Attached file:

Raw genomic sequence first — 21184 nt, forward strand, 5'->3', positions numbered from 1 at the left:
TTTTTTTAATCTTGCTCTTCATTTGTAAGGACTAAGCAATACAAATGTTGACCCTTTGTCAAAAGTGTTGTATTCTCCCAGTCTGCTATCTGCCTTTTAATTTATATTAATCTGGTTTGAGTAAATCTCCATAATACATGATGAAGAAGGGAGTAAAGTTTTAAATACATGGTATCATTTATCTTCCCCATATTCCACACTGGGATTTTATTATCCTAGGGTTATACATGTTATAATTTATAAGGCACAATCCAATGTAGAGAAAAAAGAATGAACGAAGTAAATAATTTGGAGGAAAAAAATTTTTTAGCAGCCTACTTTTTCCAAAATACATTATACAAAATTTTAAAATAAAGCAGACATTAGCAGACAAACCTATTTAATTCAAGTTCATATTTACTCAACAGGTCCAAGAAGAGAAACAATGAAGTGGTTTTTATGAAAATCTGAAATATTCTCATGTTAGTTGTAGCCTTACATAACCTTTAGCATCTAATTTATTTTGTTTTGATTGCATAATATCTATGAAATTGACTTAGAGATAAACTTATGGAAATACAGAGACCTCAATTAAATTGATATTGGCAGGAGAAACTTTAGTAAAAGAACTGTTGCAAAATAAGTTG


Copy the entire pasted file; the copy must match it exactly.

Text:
Raw genomic sequence first — 21184 nt, forward strand, 5'->3', positions numbered from 1 at the left:
TTTTTTTAATCTTGCTCTTCATTTGTAAGGACTAAGCAATACAAATGTTGACCCTTTGTCAAAAGTGTTGTATTCTCCCAGTCTGCTATCTGCCTTTTAATTTATATTAATCTGGTTTGAGTAAATCTCCATAATACATGATGAAGAAGGGAGTAAAGTTTTAAATACATGGTATCATTTATCTTCCCCATATTCCACACTGGGATTTTATTATCCTAGGGTTATACATGTTATAATTTATAAGGCACAATCCAATGTAGAGAAAAAAGAATGAACGAAGTAAATAATTTGGAGGAAAAAAATTTTTTAGCAGCCTACTTTTTCCAAAATACATTATACAAAATTTTAAAATAAAGCAGACATTAGCAGACAAACCTATTTAATTCAAGTTCATATTTACTCAACAGGTCCAAGAAGAGAAACAATGAAGTGGTTTTTATGAAAATCTGAAATATTCTCATGTTAGTTGTAGCCTTACATAACCTTTAGCATCTAATTTATTTTGTTTTGATTGCATAATATCTATGAAATTGACTTAGAGATAAACTTATGGAAATACAGAGACCTCAATTAAATTGATATTGGCAGGAGAAACTTTAGTAAAAGAACTGTTGCAAAATAAGTTG